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Hawaii's cowboys, or paniolo, date back to and their modern-day equivalents are trying to preserve the tradition. But are they a dying breed? We usually associate cowboys with American states like Texas, California and New Mexico, but Hawaii has its own strong cowboy tradition dating back more than years.

It is a tradition Hawaii's older cowboys are trying their best to preserve. They thrived so well that the fertile land was soon overrun with wild cattle. Not knowing how to deal with them, the Hawaiians called in the experts - Mexican vaqueros, or cowboys. They came to the islands and taught the natives their herding skills, and became known locally as paniolo - the Hawaiian pronunciation of espaniolos, or the Spaniards.

The heart of paniolo country is in the north of Hawaii's Big Island. Drive just 20 minutes up the road from sandy beaches and palm trees, and the landscape transforms into rolling green hills dotted with grazing cattle, more reminiscent of Switzerland. It is here you will find Hawaii's most traditional paniolo town, Waimea also called Kamuela , where the cowboy heritage is so strong even the stop s say "Whoa".

The little town is home to Parker Ranch, once the largest privately owned ranch in the US. He went on to marry the king's granddaughter, Kipikane, and was given two acres of land and permission to wrangle the wild cows. Parker Ranch was founded in , thus beginning the island's ranching tradition. The , acre ranch now has just 12 cowboys. Sonny Keakealani Jr, who started working there in the s, is retired but says you never really stop being a cowboy.

Living across the road from the main entrance, he still helps to break in young horses and branding cows. Sonny recently won a lifetime achievement award from the Paniolo Preservation Society for his outstanding services to the Hawaiian cowboy heritage. He has been recognised for mentoring proteges and sharing skills and know-how about every aspect of paniolo culture, from saddles and gear to language, traditions, place names and legends.

He admits the nature of the work and low salaries do little to attract young people, but hopes his passion for the lifestyle and daily contact with nature can convince them that the sacrifices are worthwhile. You just gotta have it in your heart. You have to have the guts and know-how but you gotta love it. Sonny Keakealani's three children started riding horses when they were toddlers. I raised my children as paniolo," he says. One of Sonny's daughters now works at Parker Ranch and he hopes some of his grandchildren will follow the same path. He believes it is vital for the paniolo families to take responsibility for keeping the flame alive.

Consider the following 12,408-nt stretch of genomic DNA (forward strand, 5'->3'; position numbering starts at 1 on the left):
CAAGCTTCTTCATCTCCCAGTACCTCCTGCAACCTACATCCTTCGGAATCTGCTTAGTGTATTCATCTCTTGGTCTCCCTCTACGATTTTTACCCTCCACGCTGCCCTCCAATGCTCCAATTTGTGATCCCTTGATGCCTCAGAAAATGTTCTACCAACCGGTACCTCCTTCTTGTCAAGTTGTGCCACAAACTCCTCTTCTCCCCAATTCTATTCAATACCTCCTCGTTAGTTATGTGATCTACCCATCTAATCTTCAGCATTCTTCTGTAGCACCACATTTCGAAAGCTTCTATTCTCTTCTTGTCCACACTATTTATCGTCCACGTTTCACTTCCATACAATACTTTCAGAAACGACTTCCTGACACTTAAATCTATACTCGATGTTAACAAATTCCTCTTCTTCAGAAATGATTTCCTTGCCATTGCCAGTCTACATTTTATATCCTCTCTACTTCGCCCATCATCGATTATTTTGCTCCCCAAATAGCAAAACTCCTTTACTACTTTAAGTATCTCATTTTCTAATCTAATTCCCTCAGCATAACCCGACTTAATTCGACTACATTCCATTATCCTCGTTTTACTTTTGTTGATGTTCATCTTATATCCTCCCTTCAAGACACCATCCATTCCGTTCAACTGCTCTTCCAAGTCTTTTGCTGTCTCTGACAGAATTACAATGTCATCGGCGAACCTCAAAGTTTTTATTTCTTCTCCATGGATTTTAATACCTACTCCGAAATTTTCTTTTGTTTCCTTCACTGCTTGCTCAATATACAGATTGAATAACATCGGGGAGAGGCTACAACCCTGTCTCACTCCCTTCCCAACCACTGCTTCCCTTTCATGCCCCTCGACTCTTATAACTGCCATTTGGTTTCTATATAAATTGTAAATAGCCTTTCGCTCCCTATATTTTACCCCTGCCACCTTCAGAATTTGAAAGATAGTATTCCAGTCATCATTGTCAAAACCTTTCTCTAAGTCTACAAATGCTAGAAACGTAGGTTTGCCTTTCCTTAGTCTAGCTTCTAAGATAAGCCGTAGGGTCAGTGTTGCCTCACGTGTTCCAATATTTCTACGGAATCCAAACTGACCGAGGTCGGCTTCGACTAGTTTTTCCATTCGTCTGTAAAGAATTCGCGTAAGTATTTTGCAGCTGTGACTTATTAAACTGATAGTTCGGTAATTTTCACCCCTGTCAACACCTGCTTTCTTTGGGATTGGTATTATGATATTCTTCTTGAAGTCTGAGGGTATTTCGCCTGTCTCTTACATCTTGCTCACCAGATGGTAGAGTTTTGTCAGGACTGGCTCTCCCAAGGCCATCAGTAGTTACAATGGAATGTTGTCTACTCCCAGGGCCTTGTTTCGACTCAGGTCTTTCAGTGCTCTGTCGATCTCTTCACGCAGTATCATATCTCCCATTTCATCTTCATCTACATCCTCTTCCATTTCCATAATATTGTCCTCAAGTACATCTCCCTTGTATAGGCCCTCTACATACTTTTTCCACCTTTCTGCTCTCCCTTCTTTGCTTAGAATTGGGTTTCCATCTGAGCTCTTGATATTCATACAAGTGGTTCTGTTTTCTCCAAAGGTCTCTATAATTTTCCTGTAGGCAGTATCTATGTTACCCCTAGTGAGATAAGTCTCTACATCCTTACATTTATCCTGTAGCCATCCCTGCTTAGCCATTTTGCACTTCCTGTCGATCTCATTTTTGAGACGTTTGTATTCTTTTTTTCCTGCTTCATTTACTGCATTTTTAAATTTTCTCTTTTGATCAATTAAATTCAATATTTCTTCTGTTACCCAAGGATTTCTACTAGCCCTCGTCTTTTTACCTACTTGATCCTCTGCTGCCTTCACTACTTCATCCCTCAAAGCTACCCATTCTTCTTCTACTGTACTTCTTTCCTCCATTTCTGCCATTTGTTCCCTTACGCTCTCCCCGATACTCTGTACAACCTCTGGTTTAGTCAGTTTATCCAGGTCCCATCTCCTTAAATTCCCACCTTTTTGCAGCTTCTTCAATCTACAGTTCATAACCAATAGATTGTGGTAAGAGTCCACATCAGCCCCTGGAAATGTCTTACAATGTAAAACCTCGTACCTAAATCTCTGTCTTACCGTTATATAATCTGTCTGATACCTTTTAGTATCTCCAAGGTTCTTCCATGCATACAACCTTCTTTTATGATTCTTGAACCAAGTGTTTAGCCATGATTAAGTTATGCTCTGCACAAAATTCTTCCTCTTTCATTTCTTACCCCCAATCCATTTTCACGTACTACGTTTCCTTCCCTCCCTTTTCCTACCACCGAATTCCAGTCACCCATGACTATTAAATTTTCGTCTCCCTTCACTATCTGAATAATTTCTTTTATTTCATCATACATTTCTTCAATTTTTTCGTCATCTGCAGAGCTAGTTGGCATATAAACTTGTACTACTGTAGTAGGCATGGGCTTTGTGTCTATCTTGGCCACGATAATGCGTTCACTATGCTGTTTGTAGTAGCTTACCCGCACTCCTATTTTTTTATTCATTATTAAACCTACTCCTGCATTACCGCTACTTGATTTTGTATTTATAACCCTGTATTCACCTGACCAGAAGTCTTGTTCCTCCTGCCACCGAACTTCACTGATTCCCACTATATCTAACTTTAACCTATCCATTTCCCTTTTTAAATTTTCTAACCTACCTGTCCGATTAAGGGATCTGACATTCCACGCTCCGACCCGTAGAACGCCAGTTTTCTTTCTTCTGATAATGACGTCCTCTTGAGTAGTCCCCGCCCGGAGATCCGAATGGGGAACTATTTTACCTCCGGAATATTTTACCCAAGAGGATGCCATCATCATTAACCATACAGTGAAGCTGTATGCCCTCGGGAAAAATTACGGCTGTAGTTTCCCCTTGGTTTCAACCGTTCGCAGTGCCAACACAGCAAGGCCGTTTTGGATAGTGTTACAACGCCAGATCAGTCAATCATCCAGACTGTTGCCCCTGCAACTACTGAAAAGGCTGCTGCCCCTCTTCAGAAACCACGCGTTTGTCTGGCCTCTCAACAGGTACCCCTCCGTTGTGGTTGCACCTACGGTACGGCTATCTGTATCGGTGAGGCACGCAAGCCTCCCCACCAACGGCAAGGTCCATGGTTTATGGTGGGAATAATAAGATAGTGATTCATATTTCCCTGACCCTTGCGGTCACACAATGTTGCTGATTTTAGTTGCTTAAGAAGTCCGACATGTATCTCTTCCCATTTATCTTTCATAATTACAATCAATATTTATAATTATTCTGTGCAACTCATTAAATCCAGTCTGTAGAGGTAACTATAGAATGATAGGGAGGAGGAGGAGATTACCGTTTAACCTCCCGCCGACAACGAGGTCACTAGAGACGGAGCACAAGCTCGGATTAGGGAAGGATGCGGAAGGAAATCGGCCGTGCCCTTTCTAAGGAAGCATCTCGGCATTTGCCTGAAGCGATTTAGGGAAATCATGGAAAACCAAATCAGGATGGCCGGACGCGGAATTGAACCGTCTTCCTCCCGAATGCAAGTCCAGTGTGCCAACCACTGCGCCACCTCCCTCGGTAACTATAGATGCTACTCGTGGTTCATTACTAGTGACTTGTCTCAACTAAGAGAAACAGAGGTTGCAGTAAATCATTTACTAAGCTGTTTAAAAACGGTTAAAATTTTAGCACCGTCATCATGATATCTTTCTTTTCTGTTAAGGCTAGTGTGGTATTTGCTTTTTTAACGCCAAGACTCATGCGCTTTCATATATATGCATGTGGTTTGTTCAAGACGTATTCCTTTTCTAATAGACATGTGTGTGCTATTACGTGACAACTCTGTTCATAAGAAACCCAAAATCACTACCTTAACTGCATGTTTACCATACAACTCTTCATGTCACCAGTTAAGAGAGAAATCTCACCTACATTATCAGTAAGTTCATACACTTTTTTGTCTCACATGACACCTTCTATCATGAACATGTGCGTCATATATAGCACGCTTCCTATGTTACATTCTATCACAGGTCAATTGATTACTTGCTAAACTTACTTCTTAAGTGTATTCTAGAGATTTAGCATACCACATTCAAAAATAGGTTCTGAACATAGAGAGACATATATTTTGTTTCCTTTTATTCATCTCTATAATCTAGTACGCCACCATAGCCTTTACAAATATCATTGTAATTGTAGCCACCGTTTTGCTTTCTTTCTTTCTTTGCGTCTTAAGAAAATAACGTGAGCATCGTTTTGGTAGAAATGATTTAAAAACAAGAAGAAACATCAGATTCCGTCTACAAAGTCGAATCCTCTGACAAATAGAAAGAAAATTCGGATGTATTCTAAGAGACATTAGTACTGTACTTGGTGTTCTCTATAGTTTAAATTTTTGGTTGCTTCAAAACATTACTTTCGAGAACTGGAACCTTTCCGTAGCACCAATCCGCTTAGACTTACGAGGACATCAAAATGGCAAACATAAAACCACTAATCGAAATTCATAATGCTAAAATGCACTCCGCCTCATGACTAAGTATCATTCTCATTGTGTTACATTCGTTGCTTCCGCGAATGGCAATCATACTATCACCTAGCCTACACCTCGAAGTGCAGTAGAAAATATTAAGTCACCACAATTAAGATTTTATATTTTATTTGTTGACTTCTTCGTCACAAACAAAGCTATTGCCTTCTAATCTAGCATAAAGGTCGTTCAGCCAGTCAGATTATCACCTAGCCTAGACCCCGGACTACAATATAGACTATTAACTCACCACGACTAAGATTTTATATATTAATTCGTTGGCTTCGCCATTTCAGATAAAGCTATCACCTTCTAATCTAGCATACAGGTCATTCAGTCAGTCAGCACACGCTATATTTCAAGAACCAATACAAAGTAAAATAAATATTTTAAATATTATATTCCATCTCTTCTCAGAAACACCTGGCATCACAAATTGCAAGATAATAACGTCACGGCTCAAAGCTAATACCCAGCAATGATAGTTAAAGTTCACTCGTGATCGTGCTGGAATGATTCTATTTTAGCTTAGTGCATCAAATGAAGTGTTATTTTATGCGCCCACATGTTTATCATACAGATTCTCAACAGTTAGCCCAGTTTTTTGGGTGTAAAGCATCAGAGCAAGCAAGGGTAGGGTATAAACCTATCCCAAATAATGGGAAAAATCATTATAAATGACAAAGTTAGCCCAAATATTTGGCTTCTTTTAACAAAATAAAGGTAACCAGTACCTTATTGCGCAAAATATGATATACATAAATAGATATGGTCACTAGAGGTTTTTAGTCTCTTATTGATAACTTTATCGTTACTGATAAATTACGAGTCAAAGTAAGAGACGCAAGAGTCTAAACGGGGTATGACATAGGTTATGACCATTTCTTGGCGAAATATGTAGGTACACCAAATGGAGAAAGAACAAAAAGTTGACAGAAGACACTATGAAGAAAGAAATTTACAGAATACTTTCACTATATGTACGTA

Paniolo culture is a much-loved and respected part of Hawaiian heritage, with cowboy songs often performed on the ukulele, and paniolo steaks and burgers popular favourites on restaurant menus. Even so, Danny Akaka has seen paniolo s drop ificantly in recent years. The ranching traditions are still carried on although times are tough. Beef prices have dropped and it is hard to make a living off ranching alone now. Many have other jobs to supplement their income with ranching as just a side job.

But Sonny Keakealani Jr hopes that the young cowboys he mentors will continue to enjoy the cowboy lifestyle. You get together and everybody's involved like a family. We had Japanese, Portuguese, Filipinos… all the immigrants that came to Hawaii got involved as paniolos. They understood and used the Hawaiian language, even if they didn't speak it fluently. Everybody loved horses and loved to work cattle. It really is like one happy family. Hawaii's Parker Ranch. Lux Tonnerre on Flickr. John Kupersmith on Flickr. Related Internet Links.

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